this is going to be so pretty! I love underlining – it’s such a nice touch – and this little turquoise peak is going to be beautiful. And Ha! Uterus bodice…

  19. Stacy @ Stacyverb June 16, 2012 at 1:21 pm #

    Very cool! I think I might have underlined before and not even known that’s what I was doing, LOL. Now I understand the difference between lining and underlining. Thanks!

  20. Kate McIvor June 16, 2012 at 8:18 pm #

    I also hand baste my underlining. It works great. Even non slippery fabrics slip around when you sew them together by machine. Thanks for the post.

  21. gingermakes June 16, 2012 at 9:04 pm #

    This is gonna be gooooooorge…. Can’t wait to see it!

  22. Sassy T June 17, 2012 at 6:35 am #

    Fanbloodytastic your tutes are fabulous Dahhhhling Lol. I will feature one day when I do one of my, it’s all about tutes section, which I have just started doing for beginners like moi .

  23. Kim June 18, 2012 at 1:16 pm #

    That’s great! I just finished the same dress, 1803, in black eyelet! Thanks to Gertie I cut a
    size 4 instead of 10 (as the envelop suggested) and it fitted in one time. That’s usually not the case :-) so for me this pattern is a winner!

  24. symondezyn June 18, 2012 at 3:43 pm #

    Thank you so much for this useful info! I have learned the difference between lining and underlining through my adventures in Sew Colette, but this takes underlining a step further for me, and confirms my suspicions that I can add it to any old pattern!! I tend to be attracted to sheer-ish kind of fabrics so it’s especially good to know I don’t have to shy away from them if they’re otherwise perfect for a project.

    Also, thanks for the bodice-uterus pic – I literally LOL’d…. at work… try explaining that one to your coworkers ^____^

  25. Juliette June 21, 2012 at 3:32 am #

    Your dress is lovely and this tutorial on underlining is very timely actually! I just began sewing Colette pattern’s Lily in a fabric that will need to be underlined…so thanks a lot for sharing your knowledge…and making it sound fun at the same time ;)!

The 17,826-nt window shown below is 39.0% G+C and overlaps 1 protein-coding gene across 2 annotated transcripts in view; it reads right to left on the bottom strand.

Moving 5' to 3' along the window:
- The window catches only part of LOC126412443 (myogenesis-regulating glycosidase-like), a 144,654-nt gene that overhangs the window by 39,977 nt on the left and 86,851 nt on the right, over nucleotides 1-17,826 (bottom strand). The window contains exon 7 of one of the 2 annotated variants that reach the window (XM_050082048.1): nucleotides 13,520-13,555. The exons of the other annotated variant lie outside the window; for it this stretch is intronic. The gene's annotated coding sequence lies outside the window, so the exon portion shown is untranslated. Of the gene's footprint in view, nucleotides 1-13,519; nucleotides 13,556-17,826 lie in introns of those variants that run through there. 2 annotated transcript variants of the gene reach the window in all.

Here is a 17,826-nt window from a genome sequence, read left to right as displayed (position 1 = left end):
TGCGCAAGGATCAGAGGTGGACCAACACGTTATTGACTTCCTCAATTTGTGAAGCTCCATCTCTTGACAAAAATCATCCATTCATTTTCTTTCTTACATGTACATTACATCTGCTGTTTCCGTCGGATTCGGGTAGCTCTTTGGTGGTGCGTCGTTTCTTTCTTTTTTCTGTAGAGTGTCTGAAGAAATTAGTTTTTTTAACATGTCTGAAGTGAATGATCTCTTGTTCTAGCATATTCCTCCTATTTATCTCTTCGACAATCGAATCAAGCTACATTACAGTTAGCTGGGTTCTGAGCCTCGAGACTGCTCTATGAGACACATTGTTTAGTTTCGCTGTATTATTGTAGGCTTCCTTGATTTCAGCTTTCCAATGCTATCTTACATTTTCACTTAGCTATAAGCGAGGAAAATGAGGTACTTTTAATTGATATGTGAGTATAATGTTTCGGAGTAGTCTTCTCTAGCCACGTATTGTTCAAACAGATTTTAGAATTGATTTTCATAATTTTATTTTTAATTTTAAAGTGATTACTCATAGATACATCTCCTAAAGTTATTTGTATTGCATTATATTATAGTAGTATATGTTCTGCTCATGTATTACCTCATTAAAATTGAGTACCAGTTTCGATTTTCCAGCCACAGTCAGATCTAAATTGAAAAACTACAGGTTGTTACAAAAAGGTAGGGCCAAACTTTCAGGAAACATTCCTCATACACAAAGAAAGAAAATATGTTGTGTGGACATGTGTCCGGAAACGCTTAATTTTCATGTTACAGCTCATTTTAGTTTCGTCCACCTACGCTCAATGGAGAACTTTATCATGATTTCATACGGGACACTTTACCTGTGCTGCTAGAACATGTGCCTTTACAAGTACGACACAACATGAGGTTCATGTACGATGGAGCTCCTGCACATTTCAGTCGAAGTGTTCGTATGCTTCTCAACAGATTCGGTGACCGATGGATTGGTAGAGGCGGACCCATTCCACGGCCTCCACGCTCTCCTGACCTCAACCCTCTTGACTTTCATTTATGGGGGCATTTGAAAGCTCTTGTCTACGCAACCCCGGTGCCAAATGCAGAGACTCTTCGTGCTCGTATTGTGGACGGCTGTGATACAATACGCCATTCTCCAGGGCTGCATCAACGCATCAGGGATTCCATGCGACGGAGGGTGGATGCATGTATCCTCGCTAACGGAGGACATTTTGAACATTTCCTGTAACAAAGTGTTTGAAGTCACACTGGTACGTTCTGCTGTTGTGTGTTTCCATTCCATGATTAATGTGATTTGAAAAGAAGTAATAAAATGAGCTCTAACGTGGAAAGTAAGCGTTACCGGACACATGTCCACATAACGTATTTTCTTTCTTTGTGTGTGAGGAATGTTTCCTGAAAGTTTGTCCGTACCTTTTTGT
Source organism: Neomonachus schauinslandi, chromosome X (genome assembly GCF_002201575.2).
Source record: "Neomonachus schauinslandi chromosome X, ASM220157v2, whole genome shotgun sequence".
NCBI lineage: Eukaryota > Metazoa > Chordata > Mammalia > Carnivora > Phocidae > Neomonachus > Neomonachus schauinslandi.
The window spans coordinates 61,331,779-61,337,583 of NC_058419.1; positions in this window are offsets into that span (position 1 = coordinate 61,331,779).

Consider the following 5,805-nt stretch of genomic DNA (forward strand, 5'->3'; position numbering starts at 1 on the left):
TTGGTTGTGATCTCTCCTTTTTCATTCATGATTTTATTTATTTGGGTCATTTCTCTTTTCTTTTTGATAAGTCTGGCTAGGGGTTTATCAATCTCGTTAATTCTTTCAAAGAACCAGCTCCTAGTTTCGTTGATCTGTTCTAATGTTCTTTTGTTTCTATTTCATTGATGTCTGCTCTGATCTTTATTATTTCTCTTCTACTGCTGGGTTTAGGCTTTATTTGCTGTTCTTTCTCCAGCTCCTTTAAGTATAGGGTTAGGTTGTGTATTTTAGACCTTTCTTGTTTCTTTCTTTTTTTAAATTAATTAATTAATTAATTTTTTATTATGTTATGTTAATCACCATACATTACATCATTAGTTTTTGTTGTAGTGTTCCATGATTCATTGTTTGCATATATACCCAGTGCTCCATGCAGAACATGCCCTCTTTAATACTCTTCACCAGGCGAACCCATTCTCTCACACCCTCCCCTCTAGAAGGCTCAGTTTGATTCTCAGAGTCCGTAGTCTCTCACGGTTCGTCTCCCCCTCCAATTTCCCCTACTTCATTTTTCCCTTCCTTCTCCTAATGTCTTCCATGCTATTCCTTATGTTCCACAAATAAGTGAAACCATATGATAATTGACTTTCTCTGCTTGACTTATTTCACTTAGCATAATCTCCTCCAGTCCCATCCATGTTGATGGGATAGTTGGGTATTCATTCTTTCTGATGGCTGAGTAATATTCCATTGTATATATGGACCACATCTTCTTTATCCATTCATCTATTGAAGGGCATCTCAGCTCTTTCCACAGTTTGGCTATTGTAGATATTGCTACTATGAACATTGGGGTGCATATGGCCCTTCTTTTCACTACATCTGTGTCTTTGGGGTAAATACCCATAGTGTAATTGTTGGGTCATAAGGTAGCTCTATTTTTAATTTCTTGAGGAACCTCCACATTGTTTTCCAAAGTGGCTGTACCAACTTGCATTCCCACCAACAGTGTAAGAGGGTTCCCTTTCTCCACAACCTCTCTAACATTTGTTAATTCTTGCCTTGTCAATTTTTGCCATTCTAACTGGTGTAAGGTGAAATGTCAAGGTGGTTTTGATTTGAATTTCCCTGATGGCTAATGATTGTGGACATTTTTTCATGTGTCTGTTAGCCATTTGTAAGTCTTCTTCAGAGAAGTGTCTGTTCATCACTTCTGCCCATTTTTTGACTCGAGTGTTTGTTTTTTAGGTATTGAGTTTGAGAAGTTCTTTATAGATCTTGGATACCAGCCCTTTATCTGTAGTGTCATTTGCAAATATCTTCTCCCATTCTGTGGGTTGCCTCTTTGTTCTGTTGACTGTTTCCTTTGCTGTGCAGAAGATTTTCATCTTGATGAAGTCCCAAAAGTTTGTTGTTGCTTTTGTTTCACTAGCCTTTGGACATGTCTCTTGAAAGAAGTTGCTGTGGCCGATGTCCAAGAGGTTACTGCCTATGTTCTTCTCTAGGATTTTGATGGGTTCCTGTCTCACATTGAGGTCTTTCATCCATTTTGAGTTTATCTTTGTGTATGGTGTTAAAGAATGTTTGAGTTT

I have another question too, about seam finishes (yours always leave me in awe) : do you finish your seams as you go, or once the garment is totally put together ? (well, of course I’ve noticed your side seams weren’t joined in the last pic, so that makes my question sound a little stupid, but I’m still rather new to sewing and totally suck at finishing my seams…so I’d rather ask!)

    • LLADYBIRD June 21, 2012 at 8:51 am #

      Haha, it’s not a stupid question at all :) I tend to finish my seams as I go – meaning I’ll serge (or bind if I’m feelin’ fancy) them & then sew together. Occasionally I will finish the edges after I sew the seam, but that’s kind of fiddly & I really don’t like to do that. Sometimes I will finish all the seams before even sewing – but only if it’s something REALLY prone to unraveling. Hope this helps! :)

  26. bernieandi July 1, 2012 at 6:28 am #

    Your creations have been an inspiration to be for such a long time and I just wanted to thank you for this post on underling!
    I tried working with them for the first time today and thanks to your advice it went pretty smoothly. Thanks for the tip about tread tracing on the darts!
    I basted by machine (made my stitches really long) and it worked a treat (I was working with cotton though).

  27. Keri Peardon October 24, 2012 at 4:30 pm #

    Almost all silk fabric has to have an underlining (thanks for the terminology! Didn’t know what to call it before) because it’s so fine, it often tears out at the seams without something more substantial underlining it. Ax me how I know. :-(

  28. Diana March 28, 2013 at 7:31 pm #

    Question: is there a reason why Bemberg is almost exclusively a “lining” fabric and not a standard for underlining? It’s so nice against the skin and it seems sturdier than silk!

  29. Bec Clarke October 4, 2013 at 6:07 am #

    THANK YOU SO MUCH, this is just what I needed to know and more.

  30. Becky Thompson June 10, 2014 at 5:32 am #

    “I am including this picture because it looks like a uterus, and that is funny to me.” Not even 5:30AM and you made me spit coffee out my nose. That’s freaking hilarious!

    I tracked back to this post because I’m doing the OAL with you (June 2014). I still need to grab the pattern, which I’ll do today/tomorrow. I had the fabric sitting out and could NOT remember why! Seriously, it was pre-washed and folded nicely ready for a project and my brain kept going “…wtf was that for? I know it’s a dress with a bodice & skirt…” :) Getting old ain’t for sissies.